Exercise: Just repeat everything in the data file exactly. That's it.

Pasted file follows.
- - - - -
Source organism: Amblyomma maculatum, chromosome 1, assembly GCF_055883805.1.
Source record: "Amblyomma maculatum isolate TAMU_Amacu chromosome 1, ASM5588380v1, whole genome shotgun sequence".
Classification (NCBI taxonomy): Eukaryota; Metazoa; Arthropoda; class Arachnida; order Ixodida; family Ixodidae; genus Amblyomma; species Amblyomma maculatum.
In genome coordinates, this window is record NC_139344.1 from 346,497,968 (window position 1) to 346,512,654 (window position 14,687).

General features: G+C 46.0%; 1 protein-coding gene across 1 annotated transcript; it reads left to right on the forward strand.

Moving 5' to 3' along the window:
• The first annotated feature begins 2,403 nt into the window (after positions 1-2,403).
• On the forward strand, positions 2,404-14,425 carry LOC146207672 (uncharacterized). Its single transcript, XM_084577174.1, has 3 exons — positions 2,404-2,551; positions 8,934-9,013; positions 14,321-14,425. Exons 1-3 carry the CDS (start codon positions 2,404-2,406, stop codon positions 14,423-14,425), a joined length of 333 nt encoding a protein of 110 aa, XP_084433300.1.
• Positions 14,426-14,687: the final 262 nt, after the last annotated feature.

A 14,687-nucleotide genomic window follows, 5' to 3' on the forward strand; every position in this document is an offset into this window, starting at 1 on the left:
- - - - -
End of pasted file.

Source organism: Amblyomma maculatum, chromosome 1, assembly GCF_055883805.1.
Source record: "Amblyomma maculatum isolate TAMU_Amacu chromosome 1, ASM5588380v1, whole genome shotgun sequence".
Classification (NCBI taxonomy): Eukaryota; Metazoa; Arthropoda; class Arachnida; order Ixodida; family Ixodidae; genus Amblyomma; species Amblyomma maculatum.
In genome coordinates, this window is record NC_139344.1 from 346,497,968 (window position 1) to 346,512,654 (window position 14,687).

General features: G+C 46.0%; 1 protein-coding gene across 1 annotated transcript; it reads left to right on the forward strand.

Moving 5' to 3' along the window:
• The first annotated feature begins 2,403 nt into the window (after positions 1-2,403).
• On the forward strand, positions 2,404-14,425 carry LOC146207672 (uncharacterized). Its single transcript, XM_084577174.1, has 3 exons — positions 2,404-2,551; positions 8,934-9,013; positions 14,321-14,425. Exons 1-3 carry the CDS (start codon positions 2,404-2,406, stop codon positions 14,423-14,425), a joined length of 333 nt encoding a protein of 110 aa, XP_084433300.1.
• Positions 14,426-14,687: the final 262 nt, after the last annotated feature.

A 14,687-nucleotide genomic window follows, 5' to 3' on the forward strand; every position in this document is an offset into this window, starting at 1 on the left: